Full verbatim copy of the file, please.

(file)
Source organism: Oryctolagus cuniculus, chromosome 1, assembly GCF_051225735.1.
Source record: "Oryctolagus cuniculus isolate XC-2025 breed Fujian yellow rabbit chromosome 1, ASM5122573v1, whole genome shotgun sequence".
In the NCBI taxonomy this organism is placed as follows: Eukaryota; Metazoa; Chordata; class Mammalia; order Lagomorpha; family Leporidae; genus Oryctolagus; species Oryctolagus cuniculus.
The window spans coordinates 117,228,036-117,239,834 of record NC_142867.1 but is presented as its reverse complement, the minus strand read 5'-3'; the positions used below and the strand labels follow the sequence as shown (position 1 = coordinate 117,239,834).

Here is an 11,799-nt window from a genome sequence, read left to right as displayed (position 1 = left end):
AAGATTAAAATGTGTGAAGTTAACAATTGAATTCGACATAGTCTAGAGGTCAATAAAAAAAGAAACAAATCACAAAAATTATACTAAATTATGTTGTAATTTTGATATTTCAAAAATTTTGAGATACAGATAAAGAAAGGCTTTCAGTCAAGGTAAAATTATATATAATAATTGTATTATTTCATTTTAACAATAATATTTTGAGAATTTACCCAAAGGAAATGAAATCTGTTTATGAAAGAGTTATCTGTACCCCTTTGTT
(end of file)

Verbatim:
Source organism: Oryctolagus cuniculus, chromosome 1, assembly GCF_051225735.1.
Source record: "Oryctolagus cuniculus isolate XC-2025 breed Fujian yellow rabbit chromosome 1, ASM5122573v1, whole genome shotgun sequence".
In the NCBI taxonomy this organism is placed as follows: Eukaryota; Metazoa; Chordata; class Mammalia; order Lagomorpha; family Leporidae; genus Oryctolagus; species Oryctolagus cuniculus.
The window spans coordinates 117,228,036-117,239,834 of record NC_142867.1 but is presented as its reverse complement, the minus strand read 5'-3'; the positions used below and the strand labels follow the sequence as shown (position 1 = coordinate 117,239,834).

Here is an 11,799-nt window from a genome sequence, read left to right as displayed (position 1 = left end):
AAGATTAAAATGTGTGAAGTTAACAATTGAATTCGACATAGTCTAGAGGTCAATAAAAAAAGAAACAAATCACAAAAATTATACTAAATTATGTTGTAATTTTGATATTTCAAAAATTTTGAGATACAGATAAAGAAAGGCTTTCAGTCAAGGTAAAATTATATATAATAATTGTATTATTTCATTTTAACAATAATATTTTGAGAATTTACCCAAAGGAAATGAAATCTGTTTATGAAAGAGTTATCTGTACCCCTTTGTT